When natural light isn’t enough or if you’re unable to increase your daily exposure, your therapist may recommend a light therapy box. This type of box emits very bright light that mimics sunlight. Your physician will likely prescribe a particular light box or recommend a model from a drug store or retailer. Sometimes you can rent a phototherapy light from a medical supply store or health and wellness center. Use only lights specifically recommended for treating seasonal affective disorder. The cost of the recommended light may be covered by your health insurance, so be sure to check with your provider to find out if it will cover the cost.
During light sessions, you’ll sit near the box so the light can indirectly enter your eyes to naturally adjust your internal body clock. Typically, your treatment provider will recommend using the box immediately after you wake up in the morning. Some models feature a dawn simulator. This simulator turns the light on at a very low level and gradually increases before you wake. It may continue to gradually produce brighter light as the morning goes on. Your physician may recommend a specific length of time for your phototherapy sessions. These sessions may be anywhere from 15 minutes to two hours. It often takes a few days to two weeks to see an improvement in your symptoms.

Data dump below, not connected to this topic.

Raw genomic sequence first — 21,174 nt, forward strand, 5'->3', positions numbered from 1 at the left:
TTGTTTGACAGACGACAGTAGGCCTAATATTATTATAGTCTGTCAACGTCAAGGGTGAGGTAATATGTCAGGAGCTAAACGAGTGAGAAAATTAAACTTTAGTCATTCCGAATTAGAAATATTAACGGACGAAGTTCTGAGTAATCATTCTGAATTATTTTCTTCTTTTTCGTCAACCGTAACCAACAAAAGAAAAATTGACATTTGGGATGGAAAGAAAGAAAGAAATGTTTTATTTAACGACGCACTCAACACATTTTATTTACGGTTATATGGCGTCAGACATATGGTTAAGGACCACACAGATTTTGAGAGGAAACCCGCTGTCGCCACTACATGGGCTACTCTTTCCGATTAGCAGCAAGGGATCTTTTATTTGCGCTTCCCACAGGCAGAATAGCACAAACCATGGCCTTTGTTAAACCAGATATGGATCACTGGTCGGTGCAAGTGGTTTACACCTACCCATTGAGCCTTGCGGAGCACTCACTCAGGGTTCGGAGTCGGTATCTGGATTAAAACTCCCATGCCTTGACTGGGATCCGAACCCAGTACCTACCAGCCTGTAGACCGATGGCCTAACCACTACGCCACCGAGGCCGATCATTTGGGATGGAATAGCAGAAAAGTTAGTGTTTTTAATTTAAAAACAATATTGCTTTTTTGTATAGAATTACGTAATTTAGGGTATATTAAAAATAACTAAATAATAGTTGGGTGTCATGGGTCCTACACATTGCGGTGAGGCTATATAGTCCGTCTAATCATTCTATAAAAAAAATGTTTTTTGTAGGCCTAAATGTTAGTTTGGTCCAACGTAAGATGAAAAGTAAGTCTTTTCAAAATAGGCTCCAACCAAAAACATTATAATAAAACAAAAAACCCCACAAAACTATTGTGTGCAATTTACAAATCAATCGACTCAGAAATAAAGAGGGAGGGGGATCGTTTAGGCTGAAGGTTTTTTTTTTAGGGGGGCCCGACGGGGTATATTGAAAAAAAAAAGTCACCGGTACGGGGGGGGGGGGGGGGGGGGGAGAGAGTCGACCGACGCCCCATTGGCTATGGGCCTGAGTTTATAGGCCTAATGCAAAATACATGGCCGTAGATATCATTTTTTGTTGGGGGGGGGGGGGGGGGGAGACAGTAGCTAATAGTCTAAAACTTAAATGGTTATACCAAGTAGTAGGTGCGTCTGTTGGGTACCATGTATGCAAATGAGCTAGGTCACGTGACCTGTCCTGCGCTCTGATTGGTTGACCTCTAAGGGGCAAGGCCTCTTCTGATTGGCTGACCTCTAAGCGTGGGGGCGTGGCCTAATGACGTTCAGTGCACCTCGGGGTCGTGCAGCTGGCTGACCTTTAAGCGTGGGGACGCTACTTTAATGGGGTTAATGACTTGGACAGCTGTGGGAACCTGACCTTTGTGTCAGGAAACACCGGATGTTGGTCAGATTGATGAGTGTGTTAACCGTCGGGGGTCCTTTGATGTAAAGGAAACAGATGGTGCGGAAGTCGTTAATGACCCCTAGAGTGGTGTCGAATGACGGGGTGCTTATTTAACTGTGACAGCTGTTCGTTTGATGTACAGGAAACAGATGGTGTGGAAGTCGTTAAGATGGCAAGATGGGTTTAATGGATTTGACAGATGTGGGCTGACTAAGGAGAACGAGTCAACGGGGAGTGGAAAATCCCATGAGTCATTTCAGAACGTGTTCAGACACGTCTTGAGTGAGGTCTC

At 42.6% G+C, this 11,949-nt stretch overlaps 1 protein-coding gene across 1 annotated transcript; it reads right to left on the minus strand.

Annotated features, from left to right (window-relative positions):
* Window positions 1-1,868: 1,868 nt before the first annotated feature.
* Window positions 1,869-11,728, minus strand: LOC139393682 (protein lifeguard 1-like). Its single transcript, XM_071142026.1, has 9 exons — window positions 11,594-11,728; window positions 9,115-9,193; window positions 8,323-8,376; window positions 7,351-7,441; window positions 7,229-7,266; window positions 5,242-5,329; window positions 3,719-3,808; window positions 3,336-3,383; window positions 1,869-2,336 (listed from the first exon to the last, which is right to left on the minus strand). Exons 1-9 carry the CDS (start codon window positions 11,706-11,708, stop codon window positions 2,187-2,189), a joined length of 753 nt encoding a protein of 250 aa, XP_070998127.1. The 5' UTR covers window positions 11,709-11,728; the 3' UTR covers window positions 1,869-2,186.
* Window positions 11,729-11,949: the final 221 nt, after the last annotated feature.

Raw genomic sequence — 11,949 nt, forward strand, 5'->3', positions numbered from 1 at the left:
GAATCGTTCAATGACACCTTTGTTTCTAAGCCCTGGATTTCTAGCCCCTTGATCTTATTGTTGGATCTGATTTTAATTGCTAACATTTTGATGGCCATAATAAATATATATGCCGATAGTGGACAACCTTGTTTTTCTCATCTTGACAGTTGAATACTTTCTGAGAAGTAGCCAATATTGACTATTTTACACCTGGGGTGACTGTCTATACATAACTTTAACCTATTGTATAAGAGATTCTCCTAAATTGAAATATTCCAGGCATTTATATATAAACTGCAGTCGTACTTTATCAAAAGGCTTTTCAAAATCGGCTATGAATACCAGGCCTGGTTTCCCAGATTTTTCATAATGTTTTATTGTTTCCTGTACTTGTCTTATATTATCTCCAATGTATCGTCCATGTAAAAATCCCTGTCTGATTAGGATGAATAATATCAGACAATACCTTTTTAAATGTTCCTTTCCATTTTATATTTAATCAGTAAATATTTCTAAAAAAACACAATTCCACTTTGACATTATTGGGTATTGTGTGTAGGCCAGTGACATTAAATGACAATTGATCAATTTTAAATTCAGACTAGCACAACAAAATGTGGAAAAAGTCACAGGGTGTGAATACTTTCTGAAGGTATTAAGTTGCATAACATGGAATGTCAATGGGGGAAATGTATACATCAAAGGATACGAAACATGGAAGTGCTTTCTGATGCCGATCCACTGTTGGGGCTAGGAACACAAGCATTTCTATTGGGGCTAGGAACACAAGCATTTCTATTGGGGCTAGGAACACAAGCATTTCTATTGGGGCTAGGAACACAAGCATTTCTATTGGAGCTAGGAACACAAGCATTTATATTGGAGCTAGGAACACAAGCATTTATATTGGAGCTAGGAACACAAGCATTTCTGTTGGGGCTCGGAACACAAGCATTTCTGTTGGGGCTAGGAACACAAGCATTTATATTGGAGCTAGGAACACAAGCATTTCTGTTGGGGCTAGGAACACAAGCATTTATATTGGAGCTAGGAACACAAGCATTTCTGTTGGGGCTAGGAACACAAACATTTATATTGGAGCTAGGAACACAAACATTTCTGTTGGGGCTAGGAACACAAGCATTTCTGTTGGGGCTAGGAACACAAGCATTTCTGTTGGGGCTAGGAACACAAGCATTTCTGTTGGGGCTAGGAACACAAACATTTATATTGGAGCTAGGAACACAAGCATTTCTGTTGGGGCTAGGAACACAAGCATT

The key to making phototherapy effective is to follow your doctor’s instructions. Set the light box in an area where you can relax or work. If you place it near a desk, you can use your computer or talk on the phone while benefitting from the light therapy. You might place the light box on your kitchen counter if your morning is spent fixing breakfast, packing kids’ lunches, or doing dishes. Don’t discontinue treatment before the recommended time frame. If you do, your symptoms may return. Consistency gives you the best chance for overcoming SAD.